Food Special – Part 4 of 5
Enough gaming and partying; Back to FooD!
This is about:
“Fugu” (Blowfish) is famous even among the Japanese as a high class food item. Because it contains a highly toxic poison in its internal organs, only chefs with a special license are allowed to prepare it.
Fugu season is the cold period which is from about October to March, and the best time to eat Fugu is during December to February. If you want to try Fugu, you should definitely go to a restaurant during that season.
The most popular style of fugu is the sashimi called “fugu-sashi”. It is known for being sliced so thin it is almost transparent. When arranged on a large decorated dish, it looks like a piece of art. Sliced Fugu is typically arranged in a circular shape to look like a large flower blooming.
However, some chefs are known to try to compete for the best arrangement style, presenting the fugu in the shape of a crane or peony flower.
This is adorned with a mix of ponzu (a citrus based sauce) and momiji oroshi (A food item made from grated daikon and chili pepper. “Momoji” means maple tree, and refers to the red color of the condiment because the maple tree turns red in the autumn, and “oroshi” means “grated”).
“Nabe” (Japanese steamboat dish) is also a popular way to enjoy Fugu. Together with vegetables like Chinese cabbage (hakusai, or bok choy in Chinese) and “Negi” (Japanese chives) and other ingredients like tofu and mushrooms, chunks of Fugu meat are simmered in a soup stock made from items like kombu (kelp).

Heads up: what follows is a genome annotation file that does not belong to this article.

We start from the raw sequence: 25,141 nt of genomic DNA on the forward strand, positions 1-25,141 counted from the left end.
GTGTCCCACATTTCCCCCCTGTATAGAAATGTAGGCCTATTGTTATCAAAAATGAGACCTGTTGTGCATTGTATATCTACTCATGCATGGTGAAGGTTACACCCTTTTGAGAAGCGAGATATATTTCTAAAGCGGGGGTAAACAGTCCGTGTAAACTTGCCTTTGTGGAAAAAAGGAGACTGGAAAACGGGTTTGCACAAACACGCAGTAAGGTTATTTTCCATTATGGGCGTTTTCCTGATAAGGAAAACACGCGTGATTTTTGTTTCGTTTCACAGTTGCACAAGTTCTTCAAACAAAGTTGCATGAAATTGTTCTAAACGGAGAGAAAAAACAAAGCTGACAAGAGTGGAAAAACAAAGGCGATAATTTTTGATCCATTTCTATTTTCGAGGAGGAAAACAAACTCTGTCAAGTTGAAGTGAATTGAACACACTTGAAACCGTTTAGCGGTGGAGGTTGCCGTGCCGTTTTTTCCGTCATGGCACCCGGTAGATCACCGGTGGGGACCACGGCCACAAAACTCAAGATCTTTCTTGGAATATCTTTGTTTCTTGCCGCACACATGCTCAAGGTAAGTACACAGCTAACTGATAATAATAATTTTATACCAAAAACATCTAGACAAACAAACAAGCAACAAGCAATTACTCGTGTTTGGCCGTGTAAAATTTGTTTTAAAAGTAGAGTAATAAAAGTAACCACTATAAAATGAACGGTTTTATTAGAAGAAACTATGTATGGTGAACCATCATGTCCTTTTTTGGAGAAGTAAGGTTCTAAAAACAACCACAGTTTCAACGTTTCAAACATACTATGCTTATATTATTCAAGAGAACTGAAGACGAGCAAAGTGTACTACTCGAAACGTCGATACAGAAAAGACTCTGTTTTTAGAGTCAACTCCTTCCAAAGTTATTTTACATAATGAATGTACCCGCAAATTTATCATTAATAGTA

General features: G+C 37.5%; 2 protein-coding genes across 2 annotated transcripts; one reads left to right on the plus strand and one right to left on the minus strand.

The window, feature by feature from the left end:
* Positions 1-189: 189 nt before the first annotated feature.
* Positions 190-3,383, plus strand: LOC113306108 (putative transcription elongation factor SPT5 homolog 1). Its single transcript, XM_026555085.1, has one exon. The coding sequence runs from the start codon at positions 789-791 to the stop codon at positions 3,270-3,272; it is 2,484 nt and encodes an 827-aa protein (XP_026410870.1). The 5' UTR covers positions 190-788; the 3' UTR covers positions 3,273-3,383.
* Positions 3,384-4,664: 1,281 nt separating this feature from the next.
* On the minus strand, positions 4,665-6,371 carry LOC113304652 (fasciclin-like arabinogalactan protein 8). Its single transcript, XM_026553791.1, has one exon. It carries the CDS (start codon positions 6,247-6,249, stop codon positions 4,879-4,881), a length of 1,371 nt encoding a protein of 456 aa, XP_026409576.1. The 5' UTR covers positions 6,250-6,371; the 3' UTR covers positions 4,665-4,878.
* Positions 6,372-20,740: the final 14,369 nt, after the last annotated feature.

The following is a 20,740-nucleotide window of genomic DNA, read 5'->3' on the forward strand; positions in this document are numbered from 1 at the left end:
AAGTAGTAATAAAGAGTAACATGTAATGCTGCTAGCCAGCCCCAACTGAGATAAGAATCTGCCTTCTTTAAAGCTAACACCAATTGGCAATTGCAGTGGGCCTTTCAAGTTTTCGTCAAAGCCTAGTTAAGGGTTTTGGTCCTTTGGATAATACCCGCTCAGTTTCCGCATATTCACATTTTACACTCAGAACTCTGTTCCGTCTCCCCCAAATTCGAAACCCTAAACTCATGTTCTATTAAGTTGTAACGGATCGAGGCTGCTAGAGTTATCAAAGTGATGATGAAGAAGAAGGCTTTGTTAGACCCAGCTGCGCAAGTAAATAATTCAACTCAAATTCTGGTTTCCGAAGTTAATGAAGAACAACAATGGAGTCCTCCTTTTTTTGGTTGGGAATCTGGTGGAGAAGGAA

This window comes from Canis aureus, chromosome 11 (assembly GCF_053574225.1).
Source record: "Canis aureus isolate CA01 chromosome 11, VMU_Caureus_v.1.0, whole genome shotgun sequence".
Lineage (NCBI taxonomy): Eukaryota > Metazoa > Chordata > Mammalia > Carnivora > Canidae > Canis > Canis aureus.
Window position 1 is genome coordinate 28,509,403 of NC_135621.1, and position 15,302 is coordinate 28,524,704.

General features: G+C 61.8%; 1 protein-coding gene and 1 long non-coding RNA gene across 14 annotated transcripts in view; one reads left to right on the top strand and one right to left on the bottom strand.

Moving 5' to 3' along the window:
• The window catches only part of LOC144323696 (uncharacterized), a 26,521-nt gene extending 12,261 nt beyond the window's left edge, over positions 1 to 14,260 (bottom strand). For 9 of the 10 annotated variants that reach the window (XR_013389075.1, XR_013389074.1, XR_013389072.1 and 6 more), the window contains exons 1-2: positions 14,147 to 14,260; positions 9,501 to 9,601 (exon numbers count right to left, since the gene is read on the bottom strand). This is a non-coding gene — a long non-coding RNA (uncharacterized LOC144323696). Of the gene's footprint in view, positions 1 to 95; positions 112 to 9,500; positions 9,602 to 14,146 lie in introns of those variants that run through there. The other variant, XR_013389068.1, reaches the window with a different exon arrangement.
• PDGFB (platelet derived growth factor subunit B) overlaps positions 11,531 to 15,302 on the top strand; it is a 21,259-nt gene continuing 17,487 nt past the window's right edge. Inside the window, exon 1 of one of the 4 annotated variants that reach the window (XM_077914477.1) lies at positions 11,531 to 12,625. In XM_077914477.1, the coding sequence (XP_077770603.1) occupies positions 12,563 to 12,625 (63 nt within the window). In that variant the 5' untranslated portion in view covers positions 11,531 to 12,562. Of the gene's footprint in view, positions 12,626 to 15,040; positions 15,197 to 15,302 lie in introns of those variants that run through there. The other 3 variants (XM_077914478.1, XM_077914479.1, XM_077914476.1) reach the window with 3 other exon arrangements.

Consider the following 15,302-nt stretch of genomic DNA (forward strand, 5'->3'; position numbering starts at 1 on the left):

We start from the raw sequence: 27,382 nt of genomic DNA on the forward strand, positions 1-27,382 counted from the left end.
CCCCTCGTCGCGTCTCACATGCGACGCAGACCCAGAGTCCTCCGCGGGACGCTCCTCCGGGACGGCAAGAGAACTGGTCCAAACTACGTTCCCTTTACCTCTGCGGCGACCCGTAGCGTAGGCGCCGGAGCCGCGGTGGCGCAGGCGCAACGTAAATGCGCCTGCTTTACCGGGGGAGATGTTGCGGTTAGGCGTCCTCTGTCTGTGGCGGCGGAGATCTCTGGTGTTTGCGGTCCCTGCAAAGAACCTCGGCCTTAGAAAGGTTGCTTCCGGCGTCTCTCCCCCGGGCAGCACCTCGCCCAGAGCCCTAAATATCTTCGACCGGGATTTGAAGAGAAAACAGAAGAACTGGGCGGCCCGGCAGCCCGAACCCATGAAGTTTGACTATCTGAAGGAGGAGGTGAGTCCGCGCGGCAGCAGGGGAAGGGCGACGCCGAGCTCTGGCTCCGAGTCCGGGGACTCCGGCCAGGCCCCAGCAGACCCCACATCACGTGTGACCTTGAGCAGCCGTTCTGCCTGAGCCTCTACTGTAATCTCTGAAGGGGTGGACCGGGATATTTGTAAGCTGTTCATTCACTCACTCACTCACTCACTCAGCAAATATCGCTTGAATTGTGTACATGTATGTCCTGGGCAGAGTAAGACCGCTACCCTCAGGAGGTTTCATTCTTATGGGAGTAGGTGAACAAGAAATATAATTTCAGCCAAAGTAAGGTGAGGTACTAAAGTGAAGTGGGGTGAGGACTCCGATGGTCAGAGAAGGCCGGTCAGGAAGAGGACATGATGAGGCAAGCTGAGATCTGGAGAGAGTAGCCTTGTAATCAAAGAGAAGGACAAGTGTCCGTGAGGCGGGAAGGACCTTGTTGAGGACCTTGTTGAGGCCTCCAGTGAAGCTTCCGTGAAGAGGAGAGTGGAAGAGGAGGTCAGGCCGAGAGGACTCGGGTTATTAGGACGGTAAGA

Usually when the soup is almost finished, waiters/waitresses add rice together with seasonings to make a kind of rice porridge called “Fugu zosui“. One of the most treasured parts of the Fugu is the roe eggs. And some people even say that the melt-in-your-mouth texture of the milt of male Fugu is the best in the entire world.
Although it is a little high priced, but if you have the chance, you should definitely try some.
Also, the perfect companion for a Fugu meal; “Hire-zake”, which consists of Fugu fins that are fragrantly grilled and then placed in Japanese rice wine, has a mellow flavor that you cannot experience with other types of rice wine.
Some people even feel that the name “Fugu” in Japanese is related to the word “fuku”, which means “happiness”. Enjoy a moment of happiness with fugu cuisine.
~Stay tuned for Part 5!~